The main faults of various nature are indicated on the graphical model of the island of Cyprus. The southwestern and central part of the island is occupied by the Troodos mountain range. This ophiolite massif is a fragment of an oceanic plate of the Cretaceous period. Its age is estimated at about 90 million years [Mukasa, Ludden, 1987]. The Troodos ophiolites were divided into fragments by transform faults formed at different times.

The Arakapas fault is the oldest of the four shown in the illustration. Geochemical features of igneous rocks indicate that they formed above the Middle Cretaceous seismofocal zone. According to the most common reconstructions, this seismofocal zone began to form about 100-93 million years ago in the southern part of the Mesozoic Tethys Ocean. 70-65 million years ago, during the obduction, the Troodos massif experienced a counterclockwise rotation of 90 degrees.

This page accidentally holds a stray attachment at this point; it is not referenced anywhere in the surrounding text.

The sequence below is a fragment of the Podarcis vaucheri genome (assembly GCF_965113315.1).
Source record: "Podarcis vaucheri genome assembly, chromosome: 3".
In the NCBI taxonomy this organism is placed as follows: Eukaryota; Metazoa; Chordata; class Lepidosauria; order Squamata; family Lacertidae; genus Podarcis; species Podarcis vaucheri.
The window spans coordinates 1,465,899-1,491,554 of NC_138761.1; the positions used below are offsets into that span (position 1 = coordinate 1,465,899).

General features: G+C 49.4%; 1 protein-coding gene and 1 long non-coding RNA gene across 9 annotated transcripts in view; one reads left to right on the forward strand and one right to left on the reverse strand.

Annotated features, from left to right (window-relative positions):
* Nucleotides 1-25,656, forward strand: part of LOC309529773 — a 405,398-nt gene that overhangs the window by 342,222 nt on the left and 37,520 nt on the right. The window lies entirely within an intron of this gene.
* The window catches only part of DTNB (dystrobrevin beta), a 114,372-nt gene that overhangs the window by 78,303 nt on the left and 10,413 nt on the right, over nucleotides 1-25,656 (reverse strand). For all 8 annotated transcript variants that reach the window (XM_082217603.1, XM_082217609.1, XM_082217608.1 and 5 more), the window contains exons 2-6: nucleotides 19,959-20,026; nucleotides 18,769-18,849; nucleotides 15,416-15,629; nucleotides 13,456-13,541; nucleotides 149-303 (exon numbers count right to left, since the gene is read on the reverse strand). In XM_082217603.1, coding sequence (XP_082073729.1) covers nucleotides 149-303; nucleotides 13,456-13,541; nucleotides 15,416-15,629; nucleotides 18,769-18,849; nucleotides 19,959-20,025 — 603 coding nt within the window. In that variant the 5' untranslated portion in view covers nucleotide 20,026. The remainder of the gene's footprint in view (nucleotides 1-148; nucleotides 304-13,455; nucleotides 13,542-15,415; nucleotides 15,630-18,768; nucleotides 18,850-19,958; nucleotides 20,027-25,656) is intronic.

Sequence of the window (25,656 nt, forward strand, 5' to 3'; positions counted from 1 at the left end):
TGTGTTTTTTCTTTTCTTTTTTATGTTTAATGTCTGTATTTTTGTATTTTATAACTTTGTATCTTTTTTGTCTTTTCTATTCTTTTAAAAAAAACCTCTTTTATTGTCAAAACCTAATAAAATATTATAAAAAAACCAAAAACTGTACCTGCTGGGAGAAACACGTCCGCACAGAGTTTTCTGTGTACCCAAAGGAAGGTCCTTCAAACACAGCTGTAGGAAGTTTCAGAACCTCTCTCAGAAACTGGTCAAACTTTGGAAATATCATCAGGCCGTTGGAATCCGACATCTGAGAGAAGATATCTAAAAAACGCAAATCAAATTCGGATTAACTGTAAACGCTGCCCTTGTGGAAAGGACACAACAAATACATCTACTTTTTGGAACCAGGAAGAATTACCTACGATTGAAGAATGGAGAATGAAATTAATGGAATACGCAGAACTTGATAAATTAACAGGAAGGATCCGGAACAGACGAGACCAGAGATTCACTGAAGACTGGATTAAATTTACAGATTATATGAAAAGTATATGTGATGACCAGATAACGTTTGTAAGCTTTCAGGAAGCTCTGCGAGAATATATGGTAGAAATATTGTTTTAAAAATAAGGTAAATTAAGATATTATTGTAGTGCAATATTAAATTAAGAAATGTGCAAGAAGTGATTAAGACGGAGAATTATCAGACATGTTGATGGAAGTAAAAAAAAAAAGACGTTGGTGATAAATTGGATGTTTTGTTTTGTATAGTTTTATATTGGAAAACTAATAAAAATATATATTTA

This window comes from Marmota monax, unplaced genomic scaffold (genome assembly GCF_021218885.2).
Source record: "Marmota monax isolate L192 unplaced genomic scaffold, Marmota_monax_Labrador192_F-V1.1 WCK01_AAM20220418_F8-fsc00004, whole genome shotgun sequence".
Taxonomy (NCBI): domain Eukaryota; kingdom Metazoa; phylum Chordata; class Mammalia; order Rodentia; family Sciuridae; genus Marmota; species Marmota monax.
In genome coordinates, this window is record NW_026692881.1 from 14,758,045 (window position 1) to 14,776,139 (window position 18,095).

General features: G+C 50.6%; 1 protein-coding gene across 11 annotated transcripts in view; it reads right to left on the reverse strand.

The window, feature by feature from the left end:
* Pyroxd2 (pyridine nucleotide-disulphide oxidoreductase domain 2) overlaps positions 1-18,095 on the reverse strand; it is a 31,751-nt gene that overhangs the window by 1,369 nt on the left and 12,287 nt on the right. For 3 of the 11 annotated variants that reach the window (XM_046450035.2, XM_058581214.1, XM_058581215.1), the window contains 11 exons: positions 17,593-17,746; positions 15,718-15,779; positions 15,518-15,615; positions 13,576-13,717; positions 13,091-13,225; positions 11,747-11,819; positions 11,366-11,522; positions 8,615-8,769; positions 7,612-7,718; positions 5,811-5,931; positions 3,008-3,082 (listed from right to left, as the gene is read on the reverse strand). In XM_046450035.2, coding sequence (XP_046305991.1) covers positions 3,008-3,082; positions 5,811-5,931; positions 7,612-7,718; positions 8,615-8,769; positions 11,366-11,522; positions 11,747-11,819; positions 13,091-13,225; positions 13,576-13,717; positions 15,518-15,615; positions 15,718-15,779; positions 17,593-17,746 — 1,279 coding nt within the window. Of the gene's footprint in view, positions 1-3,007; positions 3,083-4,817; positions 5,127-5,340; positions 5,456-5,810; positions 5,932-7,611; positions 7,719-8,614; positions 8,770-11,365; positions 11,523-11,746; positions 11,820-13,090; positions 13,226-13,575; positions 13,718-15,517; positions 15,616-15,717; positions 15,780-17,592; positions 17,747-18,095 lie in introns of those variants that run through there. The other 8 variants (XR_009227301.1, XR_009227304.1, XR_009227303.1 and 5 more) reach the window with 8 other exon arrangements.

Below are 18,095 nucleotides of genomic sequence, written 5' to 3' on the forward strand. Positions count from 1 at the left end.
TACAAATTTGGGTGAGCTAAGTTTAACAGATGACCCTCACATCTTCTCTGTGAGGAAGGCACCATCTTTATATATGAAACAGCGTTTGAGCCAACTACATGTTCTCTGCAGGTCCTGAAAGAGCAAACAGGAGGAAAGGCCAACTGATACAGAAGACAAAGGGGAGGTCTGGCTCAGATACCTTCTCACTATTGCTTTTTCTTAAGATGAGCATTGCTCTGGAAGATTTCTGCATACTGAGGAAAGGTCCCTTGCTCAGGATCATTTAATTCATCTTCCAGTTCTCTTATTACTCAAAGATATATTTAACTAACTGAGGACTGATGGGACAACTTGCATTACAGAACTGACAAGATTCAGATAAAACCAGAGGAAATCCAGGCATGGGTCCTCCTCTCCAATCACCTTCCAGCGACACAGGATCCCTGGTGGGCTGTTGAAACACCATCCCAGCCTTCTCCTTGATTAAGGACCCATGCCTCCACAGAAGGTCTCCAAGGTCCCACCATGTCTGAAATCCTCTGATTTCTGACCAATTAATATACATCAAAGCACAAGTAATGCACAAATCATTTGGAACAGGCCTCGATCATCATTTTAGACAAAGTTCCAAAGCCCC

The Yarasa fault is younger, and the ophiolite complex borders on Cenozoic carbonate deposits along it. The Moni terrigenous chaotic complex (thrust sedimentary melange in the area of the convergence line) runs along the Yaras fault.

The Petra tou Romio lineament fault is young, which is confirmed by modern seismic activity, has a shear component due to the modern oblique thrust of the African lithospheric plate under the Cyprus Island arc.

The Ovgos fault is also young, it was laid down approximately in the Middle Miocene (15-12 million years ago), representing at that time the outskirts of the marine platform. Compression from north to south began in the early Pliocene (about 4 million years ago) and caused the accumulation of internal stresses in the lithosphere and, as a result, compression tectonism – rock thrust in the forming Kyrenia ridge [Geosciences and Environmental Change Science Center, 2004].